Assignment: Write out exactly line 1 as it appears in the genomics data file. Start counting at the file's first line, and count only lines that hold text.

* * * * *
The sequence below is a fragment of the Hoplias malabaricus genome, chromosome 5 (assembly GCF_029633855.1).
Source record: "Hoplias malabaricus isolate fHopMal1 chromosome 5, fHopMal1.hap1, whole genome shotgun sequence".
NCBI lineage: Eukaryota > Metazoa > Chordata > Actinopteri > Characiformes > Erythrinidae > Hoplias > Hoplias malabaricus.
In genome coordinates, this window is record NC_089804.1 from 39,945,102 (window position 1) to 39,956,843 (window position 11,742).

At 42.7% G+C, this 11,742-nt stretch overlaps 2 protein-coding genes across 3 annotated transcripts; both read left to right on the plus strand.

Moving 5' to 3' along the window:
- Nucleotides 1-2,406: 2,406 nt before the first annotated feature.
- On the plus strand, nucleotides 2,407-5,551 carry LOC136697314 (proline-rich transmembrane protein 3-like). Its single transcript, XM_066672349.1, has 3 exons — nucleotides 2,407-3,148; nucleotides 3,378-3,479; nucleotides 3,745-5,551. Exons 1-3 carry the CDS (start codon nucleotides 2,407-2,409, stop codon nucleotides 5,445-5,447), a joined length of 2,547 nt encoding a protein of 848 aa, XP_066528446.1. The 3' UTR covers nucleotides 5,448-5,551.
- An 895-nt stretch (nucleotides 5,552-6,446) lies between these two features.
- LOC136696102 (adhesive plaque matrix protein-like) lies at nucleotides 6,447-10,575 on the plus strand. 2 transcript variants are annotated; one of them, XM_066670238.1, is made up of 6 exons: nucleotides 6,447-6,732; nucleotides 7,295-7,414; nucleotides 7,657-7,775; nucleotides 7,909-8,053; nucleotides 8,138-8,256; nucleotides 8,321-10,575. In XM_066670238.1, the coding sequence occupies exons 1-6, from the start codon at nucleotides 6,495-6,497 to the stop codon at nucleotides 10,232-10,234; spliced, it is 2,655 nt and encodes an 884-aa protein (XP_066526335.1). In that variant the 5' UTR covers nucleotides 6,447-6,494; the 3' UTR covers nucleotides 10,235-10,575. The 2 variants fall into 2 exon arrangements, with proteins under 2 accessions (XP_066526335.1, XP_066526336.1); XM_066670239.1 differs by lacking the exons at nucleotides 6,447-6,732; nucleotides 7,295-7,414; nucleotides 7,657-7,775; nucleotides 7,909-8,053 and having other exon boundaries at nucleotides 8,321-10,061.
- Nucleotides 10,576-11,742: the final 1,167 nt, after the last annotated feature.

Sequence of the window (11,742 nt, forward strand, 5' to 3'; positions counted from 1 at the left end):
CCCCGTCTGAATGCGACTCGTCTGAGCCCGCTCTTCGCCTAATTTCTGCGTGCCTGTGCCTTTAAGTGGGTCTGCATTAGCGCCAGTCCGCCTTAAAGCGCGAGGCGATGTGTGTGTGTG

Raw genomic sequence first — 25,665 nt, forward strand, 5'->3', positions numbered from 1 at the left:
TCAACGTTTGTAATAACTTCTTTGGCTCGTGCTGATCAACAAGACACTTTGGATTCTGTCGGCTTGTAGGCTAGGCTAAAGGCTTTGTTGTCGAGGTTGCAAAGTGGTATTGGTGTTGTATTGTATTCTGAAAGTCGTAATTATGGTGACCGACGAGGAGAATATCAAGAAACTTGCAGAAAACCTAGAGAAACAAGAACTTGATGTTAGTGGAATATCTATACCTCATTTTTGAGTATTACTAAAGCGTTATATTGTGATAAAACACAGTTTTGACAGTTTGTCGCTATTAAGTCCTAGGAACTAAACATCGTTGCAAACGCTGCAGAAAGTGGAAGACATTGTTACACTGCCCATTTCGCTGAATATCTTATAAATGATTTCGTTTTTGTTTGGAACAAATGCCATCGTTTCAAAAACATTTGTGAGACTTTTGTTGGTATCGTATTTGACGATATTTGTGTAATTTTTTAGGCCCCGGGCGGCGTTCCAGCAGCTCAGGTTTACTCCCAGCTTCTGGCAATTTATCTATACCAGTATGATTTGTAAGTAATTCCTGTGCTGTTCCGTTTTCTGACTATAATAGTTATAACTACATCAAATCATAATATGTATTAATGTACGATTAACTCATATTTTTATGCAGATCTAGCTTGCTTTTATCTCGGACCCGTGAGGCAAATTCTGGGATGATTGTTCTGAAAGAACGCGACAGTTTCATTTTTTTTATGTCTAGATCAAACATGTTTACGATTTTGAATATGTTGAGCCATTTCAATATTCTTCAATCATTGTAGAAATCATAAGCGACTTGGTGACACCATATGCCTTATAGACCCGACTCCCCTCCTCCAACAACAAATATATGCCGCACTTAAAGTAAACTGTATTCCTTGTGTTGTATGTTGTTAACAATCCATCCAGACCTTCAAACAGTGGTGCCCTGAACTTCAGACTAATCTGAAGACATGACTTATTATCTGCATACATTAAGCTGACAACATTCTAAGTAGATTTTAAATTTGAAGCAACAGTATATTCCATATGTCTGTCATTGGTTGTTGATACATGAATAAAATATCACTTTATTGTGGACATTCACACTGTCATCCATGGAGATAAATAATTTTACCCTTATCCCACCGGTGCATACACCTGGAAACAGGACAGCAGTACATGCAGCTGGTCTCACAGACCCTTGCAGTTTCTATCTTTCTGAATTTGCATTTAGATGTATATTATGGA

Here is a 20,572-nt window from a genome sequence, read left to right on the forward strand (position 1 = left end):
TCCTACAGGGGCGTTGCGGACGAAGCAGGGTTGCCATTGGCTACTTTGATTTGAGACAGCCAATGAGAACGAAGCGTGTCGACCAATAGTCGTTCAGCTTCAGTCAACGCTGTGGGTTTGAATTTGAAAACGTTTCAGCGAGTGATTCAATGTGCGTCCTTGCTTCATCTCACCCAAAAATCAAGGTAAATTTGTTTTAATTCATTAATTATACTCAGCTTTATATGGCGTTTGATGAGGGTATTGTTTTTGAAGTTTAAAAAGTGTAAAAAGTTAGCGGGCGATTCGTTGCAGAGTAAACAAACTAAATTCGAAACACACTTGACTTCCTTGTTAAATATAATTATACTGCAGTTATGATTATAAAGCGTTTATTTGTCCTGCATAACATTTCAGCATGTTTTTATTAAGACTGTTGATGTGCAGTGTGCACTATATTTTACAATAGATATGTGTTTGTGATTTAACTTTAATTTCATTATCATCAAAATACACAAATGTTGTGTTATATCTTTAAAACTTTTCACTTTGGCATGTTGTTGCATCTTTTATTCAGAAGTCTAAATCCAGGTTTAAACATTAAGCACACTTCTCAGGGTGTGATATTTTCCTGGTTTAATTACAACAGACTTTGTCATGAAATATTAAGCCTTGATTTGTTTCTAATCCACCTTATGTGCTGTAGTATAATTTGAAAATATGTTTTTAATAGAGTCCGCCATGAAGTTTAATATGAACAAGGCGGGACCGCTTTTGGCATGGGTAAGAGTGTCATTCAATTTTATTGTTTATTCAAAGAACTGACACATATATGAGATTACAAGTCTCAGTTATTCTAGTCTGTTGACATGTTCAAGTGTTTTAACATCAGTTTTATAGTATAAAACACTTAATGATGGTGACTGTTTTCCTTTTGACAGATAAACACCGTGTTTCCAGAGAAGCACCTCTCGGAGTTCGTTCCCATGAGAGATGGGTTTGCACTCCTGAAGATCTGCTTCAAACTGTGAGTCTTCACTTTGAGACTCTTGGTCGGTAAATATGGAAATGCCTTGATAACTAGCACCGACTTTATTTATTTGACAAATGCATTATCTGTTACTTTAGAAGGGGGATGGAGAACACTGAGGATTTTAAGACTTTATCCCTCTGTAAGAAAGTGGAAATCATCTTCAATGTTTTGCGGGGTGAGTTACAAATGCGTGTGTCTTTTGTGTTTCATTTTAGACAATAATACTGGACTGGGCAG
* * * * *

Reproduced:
The sequence below is a fragment of the Hoplias malabaricus genome, chromosome 5 (assembly GCF_029633855.1).